Scientists at Cornell University may have discovered another potential heath benefit in your daily dose of java: prevention of the loss of eyesight.
According to a study published by Cornell University in the Journal of Agricultural and Food Chemistry, raw coffee contains seven to nine percent chlorogenic acid, an antioxidant that the scientists found prevents retinal degeneration in mice.
Chang Y. Lee, a professor of food science and the study’s senior author, said the findings are "important in understanding functional foods — that is, natural foods that provide beneficial health effects. Coffee is the most popular drink in the world, and we are understanding what benefit we can get from that.”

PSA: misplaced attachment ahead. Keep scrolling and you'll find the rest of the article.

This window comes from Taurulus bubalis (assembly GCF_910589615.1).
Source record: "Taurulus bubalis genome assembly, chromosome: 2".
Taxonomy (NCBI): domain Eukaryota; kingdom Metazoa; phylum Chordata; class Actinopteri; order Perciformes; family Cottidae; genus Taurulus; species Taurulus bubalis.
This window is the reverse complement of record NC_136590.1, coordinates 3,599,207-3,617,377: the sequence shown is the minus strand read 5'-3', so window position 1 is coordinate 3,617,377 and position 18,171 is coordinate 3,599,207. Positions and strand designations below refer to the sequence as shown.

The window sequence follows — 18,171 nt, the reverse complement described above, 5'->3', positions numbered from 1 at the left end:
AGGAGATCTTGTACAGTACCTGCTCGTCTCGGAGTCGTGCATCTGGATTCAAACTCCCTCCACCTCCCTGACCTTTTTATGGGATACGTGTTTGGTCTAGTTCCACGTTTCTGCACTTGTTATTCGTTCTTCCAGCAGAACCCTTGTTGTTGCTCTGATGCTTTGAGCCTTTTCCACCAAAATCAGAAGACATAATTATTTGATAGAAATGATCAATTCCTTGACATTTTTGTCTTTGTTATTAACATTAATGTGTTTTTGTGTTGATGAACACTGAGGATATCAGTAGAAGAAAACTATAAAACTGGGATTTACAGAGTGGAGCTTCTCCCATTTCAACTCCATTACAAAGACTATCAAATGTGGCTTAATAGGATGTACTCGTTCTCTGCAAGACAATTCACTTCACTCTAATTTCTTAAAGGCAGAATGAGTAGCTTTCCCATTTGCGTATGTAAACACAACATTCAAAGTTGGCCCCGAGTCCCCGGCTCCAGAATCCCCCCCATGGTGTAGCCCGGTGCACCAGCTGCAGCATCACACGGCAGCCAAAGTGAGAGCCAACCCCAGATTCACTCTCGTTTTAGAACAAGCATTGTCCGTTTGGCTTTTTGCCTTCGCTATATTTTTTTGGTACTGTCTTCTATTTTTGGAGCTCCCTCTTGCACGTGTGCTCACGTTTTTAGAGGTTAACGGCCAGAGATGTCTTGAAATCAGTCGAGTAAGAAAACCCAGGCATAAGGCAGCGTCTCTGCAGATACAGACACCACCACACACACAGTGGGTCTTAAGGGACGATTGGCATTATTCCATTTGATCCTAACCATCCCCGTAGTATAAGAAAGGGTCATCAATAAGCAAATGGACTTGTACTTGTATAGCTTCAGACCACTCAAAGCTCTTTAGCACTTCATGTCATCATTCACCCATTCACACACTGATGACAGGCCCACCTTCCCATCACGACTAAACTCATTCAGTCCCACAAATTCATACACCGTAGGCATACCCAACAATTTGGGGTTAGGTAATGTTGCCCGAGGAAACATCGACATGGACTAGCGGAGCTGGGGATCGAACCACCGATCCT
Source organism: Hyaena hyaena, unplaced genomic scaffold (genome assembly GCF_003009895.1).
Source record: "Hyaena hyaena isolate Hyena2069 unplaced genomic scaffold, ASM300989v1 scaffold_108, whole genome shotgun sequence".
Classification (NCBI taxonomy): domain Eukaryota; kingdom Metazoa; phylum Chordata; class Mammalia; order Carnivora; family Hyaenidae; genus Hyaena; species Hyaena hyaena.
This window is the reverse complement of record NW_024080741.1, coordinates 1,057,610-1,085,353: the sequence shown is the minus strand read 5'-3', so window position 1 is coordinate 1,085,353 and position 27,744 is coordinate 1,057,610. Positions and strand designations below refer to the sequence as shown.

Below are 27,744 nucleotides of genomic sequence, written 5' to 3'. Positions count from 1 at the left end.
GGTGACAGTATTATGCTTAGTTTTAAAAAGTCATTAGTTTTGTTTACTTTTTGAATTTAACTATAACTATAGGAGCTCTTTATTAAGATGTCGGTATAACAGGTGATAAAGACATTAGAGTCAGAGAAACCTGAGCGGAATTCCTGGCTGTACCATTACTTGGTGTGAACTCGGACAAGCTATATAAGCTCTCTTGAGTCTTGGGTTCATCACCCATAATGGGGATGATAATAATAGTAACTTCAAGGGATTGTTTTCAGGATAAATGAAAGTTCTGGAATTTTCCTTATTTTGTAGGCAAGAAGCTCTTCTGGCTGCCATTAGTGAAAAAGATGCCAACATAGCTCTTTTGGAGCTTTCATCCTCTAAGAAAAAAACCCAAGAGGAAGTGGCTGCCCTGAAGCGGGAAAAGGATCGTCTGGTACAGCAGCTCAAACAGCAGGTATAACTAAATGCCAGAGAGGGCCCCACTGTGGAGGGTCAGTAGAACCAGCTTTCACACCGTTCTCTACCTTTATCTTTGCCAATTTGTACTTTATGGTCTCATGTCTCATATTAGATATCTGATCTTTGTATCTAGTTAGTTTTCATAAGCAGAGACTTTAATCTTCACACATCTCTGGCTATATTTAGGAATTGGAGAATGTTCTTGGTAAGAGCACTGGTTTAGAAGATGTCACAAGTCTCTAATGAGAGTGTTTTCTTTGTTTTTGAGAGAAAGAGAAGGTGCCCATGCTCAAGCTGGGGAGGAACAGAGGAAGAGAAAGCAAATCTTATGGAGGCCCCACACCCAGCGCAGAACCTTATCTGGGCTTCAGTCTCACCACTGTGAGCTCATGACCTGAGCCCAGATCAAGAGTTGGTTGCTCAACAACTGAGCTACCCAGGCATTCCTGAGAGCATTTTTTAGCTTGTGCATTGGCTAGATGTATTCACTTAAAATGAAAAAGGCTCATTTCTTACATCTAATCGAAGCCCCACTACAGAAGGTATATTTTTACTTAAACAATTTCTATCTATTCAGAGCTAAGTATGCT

The retina is a thin layer of tissue on the back of the eye that contains millions of light-sensitive cells and other nerve cells that receive and organize visual information. It demands high levels of oxygen as it is one of the most metabolically active tissues. Without the proper amount of oxygen, the retina deteriorates over time, leading to blurry vision, glaucoma and even blindness.
Previous studies have shown that coffee cuts the risk of such chronic diseases as Alzheimer’s and Parkinson’s as well as prostate cancer and diabetes.
Is there anything coffee can’t do?